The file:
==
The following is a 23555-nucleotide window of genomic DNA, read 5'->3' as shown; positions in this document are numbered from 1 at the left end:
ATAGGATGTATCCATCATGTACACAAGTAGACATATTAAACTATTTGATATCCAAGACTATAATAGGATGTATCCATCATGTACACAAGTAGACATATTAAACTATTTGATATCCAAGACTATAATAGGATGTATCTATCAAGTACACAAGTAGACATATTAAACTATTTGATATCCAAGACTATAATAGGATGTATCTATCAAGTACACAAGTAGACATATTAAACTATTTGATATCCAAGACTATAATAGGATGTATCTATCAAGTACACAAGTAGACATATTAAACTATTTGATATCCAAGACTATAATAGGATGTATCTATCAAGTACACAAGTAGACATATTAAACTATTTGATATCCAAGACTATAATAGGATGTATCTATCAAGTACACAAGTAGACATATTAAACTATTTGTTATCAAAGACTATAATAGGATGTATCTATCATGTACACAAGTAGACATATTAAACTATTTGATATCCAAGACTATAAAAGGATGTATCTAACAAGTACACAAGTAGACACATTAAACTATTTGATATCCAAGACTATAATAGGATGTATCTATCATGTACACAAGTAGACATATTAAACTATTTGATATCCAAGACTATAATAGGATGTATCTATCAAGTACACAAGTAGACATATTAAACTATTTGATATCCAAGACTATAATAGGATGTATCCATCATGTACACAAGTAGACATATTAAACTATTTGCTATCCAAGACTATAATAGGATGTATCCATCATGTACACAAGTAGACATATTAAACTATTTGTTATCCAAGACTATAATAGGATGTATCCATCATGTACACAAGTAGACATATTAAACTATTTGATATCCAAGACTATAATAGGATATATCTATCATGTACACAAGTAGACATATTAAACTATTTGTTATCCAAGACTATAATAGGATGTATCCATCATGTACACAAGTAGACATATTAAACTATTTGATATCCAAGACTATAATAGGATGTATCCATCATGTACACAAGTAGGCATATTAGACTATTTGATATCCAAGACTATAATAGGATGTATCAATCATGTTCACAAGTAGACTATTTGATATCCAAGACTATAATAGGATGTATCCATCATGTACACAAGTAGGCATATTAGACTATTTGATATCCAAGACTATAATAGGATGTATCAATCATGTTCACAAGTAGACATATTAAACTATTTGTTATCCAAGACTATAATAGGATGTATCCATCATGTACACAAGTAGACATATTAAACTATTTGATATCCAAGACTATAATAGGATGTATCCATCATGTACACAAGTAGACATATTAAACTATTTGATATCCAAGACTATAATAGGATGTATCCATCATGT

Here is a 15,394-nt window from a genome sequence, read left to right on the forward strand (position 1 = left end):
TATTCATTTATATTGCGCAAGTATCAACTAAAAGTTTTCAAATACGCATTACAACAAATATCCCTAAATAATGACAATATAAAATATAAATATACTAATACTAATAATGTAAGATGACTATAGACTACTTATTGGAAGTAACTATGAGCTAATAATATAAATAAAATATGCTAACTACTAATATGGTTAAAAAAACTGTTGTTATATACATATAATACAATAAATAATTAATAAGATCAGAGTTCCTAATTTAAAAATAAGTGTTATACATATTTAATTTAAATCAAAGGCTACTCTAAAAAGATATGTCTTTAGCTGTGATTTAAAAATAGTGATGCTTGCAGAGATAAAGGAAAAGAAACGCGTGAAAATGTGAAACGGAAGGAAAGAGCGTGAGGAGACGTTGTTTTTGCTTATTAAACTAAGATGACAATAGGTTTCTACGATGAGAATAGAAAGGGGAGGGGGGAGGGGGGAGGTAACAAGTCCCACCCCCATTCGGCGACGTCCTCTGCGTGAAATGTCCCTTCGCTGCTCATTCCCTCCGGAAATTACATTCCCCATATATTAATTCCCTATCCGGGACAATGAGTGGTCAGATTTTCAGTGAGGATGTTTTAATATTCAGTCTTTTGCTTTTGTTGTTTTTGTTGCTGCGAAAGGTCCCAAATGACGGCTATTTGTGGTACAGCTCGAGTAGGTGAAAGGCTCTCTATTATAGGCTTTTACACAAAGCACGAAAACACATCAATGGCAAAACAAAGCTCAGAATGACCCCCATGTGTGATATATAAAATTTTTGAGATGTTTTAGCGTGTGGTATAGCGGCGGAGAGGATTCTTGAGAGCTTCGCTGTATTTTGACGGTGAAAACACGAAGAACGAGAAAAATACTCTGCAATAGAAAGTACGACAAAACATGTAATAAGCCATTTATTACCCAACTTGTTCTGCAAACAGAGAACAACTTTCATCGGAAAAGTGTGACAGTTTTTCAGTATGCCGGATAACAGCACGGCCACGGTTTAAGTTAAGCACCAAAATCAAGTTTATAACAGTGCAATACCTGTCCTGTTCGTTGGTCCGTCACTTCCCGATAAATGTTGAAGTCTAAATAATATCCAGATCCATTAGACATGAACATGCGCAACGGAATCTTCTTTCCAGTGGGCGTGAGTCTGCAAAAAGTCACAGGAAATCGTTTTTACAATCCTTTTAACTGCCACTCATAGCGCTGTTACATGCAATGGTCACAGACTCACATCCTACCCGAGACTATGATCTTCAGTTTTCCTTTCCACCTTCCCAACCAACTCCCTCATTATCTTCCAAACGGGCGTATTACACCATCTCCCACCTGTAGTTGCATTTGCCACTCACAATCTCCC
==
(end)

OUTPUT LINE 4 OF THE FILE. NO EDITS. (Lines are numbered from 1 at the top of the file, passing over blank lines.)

TATTCATTTATATTGCGCAAGTATCAACTAAAAGTTTTCAAATACGCATTACAACAAATATCCCTAAATAATGACAATATAAAATATAAATATACTAATACTAATAATGTAAGATGACTATAGACTACTTATTGGAAGTAACTATGAGCTAATAATATAAATAAAATATGCTAACTACTAATATGGTTAAAAAAACTGTTGTTATATACATATAATACAATAAATAATTAATAAGATCAGAGTTCCTAATTTAAAAATAAGTGTTATACATATTTAATTTAAATCAAAGGCTACTCTAAAAAGATATGTCTTTAGCTGTGATTTAAAAATAGTGATGCTTGCAGAGATAAAGGAAAAGAAACGCGTGAAAATGTGAAACGGAAGGAAAGAGCGTGAGGAGACGTTGTTTTTGCTTATTAAACTAAGATGACAATAGGTTTCTACGATGAGAATAGAAAGGGGAGGGGGGAGGGGGGAGGTAACAAGTCCCACCCCCATTCGGCGACGTCCTCTGCGTGAAATGTCCCTTCGCTGCTCATTCCCTCCGGAAATTACATTCCCCATATATTAATTCCCTATCCGGGACAATGAGTGGTCAGATTTTCAGTGAGGATGTTTTAATATTCAGTCTTTTGCTTTTGTTGTTTTTGTTGCTGCGAAAGGTCCCAAATGACGGCTATTTGTGGTACAGCTCGAGTAGGTGAAAGGCTCTCTATTATAGGCTTTTACACAAAGCACGAAAACACATCAATGGCAAAACAAAGCTCAGAATGACCCCCATGTGTGATATATAAAATTTTTGAGATGTTTTAGCGTGTGGTATAGCGGCGGAGAGGATTCTTGAGAGCTTCGCTGTATTTTGACGGTGAAAACACGAAGAACGAGAAAAATACTCTGCAATAGAAAGTACGACAAAACATGTAATAAGCCATTTATTACCCAACTTGTTCTGCAAACAGAGAACAACTTTCATCGGAAAAGTGTGACAGTTTTTCAGTATGCCGGATAACAGCACGGCCACGGTTTAAGTTAAGCACCAAAATCAAGTTTATAACAGTGCAATACCTGTCCTGTTCGTTGGTCCGTCACTTCCCGATAAATGTTGAAGTCTAAATAATATCCAGATCCATTAGACATGAACATGCGCAACGGAATCTTCTTTCCAGTGGGCGTGAGTCTGCAAAAAGTCACAGGAAATCGTTTTTACAATCCTTTTAACTGCCACTCATAGCGCTGTTACATGCAATGGTCACAGACTCACATCCTACCCGAGACTATGATCTTCAGTTTTCCTTTCCACCTTCCCAACCAACTCCCTCATTATCTTCCAAACGGGCGTATTACACCATCTCCCACCTGTAGTTGCATTTGCCACTCACAATCTCCC